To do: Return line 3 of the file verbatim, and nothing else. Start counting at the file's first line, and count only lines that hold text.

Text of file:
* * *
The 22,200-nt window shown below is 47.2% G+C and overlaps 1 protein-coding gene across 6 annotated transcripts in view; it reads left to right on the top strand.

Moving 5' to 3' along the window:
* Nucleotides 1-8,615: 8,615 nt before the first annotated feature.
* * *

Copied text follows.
* Nucleotides 1-8,615: 8,615 nt before the first annotated feature.